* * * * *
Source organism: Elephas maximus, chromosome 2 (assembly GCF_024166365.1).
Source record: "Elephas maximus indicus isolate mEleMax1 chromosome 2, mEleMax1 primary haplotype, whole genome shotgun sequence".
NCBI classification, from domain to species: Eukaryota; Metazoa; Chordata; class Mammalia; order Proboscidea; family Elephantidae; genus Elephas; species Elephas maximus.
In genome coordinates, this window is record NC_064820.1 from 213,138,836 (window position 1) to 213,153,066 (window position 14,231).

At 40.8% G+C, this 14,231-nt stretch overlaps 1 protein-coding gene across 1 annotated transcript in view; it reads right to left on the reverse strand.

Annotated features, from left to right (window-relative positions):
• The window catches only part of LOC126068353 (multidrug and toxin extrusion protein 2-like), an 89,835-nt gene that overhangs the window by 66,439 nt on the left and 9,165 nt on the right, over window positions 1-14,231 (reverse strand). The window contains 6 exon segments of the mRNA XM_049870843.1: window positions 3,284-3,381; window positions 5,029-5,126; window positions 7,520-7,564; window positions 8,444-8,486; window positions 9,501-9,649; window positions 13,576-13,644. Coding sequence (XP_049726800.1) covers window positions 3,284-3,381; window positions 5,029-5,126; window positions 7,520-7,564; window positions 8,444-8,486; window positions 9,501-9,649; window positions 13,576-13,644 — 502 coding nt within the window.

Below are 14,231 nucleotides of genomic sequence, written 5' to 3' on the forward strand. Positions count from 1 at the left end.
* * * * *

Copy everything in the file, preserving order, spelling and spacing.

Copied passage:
Source organism: Elephas maximus, chromosome 2 (assembly GCF_024166365.1).
Source record: "Elephas maximus indicus isolate mEleMax1 chromosome 2, mEleMax1 primary haplotype, whole genome shotgun sequence".
NCBI classification, from domain to species: Eukaryota; Metazoa; Chordata; class Mammalia; order Proboscidea; family Elephantidae; genus Elephas; species Elephas maximus.
In genome coordinates, this window is record NC_064820.1 from 213,138,836 (window position 1) to 213,153,066 (window position 14,231).

At 40.8% G+C, this 14,231-nt stretch overlaps 1 protein-coding gene across 1 annotated transcript in view; it reads right to left on the reverse strand.

Annotated features, from left to right (window-relative positions):
• The window catches only part of LOC126068353 (multidrug and toxin extrusion protein 2-like), an 89,835-nt gene that overhangs the window by 66,439 nt on the left and 9,165 nt on the right, over window positions 1-14,231 (reverse strand). The window contains 6 exon segments of the mRNA XM_049870843.1: window positions 3,284-3,381; window positions 5,029-5,126; window positions 7,520-7,564; window positions 8,444-8,486; window positions 9,501-9,649; window positions 13,576-13,644. Coding sequence (XP_049726800.1) covers window positions 3,284-3,381; window positions 5,029-5,126; window positions 7,520-7,564; window positions 8,444-8,486; window positions 9,501-9,649; window positions 13,576-13,644 — 502 coding nt within the window.

Below are 14,231 nucleotides of genomic sequence, written 5' to 3' on the forward strand. Positions count from 1 at the left end.